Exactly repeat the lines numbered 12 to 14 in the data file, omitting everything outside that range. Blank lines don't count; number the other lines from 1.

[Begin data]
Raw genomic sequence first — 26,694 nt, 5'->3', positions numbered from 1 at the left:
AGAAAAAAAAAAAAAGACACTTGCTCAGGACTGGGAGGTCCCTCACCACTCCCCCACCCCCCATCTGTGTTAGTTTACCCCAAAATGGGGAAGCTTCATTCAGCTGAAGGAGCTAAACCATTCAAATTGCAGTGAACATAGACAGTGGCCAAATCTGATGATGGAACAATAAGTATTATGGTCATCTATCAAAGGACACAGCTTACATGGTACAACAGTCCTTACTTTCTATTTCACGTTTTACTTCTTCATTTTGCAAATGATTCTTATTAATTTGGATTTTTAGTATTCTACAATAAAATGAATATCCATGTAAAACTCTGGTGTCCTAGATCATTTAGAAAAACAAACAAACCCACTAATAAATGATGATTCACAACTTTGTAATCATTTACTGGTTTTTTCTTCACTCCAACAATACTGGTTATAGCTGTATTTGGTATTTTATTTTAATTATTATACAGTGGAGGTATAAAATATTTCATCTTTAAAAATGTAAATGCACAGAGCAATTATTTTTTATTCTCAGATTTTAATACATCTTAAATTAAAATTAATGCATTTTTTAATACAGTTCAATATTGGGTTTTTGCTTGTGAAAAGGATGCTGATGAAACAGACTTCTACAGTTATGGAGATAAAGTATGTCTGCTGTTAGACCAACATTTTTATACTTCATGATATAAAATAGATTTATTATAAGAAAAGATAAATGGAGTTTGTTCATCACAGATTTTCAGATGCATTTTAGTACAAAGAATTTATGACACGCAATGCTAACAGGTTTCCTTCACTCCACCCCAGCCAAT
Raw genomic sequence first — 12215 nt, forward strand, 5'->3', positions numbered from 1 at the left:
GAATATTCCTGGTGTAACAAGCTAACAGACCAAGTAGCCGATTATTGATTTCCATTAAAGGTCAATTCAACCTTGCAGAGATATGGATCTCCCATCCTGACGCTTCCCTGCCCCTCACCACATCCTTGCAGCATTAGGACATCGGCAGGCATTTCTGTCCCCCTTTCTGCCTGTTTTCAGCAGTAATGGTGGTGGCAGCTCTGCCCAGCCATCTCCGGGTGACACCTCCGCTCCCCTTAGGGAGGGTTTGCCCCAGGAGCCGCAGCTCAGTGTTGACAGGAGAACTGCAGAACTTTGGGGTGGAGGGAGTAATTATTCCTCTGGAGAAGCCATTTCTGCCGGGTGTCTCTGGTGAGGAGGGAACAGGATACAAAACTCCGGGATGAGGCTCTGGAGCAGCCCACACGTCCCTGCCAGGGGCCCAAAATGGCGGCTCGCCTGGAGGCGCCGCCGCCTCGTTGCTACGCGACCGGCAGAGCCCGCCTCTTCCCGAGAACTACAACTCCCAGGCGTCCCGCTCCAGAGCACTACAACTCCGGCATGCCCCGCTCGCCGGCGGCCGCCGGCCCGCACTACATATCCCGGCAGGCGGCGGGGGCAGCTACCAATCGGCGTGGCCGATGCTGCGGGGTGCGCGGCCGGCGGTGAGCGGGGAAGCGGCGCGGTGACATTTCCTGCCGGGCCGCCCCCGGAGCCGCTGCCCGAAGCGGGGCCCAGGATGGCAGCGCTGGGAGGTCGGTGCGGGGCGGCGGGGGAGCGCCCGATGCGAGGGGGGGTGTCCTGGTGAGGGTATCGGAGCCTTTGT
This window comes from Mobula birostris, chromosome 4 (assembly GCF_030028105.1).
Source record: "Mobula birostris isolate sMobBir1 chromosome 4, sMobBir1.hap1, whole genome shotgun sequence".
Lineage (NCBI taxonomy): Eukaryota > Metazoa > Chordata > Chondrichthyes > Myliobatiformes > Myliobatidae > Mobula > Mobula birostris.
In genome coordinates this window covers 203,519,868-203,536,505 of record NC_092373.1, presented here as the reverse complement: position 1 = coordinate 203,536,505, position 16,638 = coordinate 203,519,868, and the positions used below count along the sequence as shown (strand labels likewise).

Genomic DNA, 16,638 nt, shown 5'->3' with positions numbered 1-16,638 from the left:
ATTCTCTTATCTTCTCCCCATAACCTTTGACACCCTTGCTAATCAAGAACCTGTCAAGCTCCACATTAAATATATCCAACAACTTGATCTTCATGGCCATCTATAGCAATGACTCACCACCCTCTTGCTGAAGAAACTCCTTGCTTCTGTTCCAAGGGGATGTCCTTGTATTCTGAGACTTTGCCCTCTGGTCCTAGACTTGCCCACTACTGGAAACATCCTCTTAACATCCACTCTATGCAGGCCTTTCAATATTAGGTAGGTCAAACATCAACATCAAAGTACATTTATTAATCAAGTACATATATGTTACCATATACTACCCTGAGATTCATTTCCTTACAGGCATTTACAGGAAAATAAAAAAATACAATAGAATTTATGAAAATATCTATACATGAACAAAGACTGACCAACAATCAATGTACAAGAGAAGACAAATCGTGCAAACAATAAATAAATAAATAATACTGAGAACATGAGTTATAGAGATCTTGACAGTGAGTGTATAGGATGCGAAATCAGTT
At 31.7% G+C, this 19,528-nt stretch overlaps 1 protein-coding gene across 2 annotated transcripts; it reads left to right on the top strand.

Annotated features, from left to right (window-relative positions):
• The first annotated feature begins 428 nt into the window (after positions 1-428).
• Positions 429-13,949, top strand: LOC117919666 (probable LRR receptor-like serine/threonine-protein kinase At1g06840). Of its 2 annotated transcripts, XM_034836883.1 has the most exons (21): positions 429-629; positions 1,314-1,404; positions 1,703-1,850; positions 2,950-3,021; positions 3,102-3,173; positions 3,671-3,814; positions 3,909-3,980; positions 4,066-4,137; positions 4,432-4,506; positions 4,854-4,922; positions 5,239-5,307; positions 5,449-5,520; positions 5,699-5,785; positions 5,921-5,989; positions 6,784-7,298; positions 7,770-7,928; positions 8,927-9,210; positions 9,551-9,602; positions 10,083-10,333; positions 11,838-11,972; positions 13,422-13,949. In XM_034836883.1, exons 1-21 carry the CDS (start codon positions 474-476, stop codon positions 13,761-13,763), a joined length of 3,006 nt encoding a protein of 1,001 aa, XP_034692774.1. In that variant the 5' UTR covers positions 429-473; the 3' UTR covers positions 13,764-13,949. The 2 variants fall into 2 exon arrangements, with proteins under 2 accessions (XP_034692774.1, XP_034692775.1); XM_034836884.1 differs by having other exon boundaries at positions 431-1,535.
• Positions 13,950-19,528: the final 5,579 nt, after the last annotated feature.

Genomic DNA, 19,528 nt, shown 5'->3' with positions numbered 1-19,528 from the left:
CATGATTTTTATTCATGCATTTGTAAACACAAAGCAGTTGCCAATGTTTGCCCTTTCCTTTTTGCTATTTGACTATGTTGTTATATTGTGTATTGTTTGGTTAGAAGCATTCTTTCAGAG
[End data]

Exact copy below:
Annotated features, from left to right (window-relative positions):
• The first annotated feature begins 428 nt into the window (after positions 1-428).
• Positions 429-13,949, top strand: LOC117919666 (probable LRR receptor-like serine/threonine-protein kinase At1g06840). Of its 2 annotated transcripts, XM_034836883.1 has the most exons (21): positions 429-629; positions 1,314-1,404; positions 1,703-1,850; positions 2,950-3,021; positions 3,102-3,173; positions 3,671-3,814; positions 3,909-3,980; positions 4,066-4,137; positions 4,432-4,506; positions 4,854-4,922; positions 5,239-5,307; positions 5,449-5,520; positions 5,699-5,785; positions 5,921-5,989; positions 6,784-7,298; positions 7,770-7,928; positions 8,927-9,210; positions 9,551-9,602; positions 10,083-10,333; positions 11,838-11,972; positions 13,422-13,949. In XM_034836883.1, exons 1-21 carry the CDS (start codon positions 474-476, stop codon positions 13,761-13,763), a joined length of 3,006 nt encoding a protein of 1,001 aa, XP_034692774.1. In that variant the 5' UTR covers positions 429-473; the 3' UTR covers positions 13,764-13,949. The 2 variants fall into 2 exon arrangements, with proteins under 2 accessions (XP_034692774.1, XP_034692775.1); XM_034836884.1 differs by having other exon boundaries at positions 431-1,535.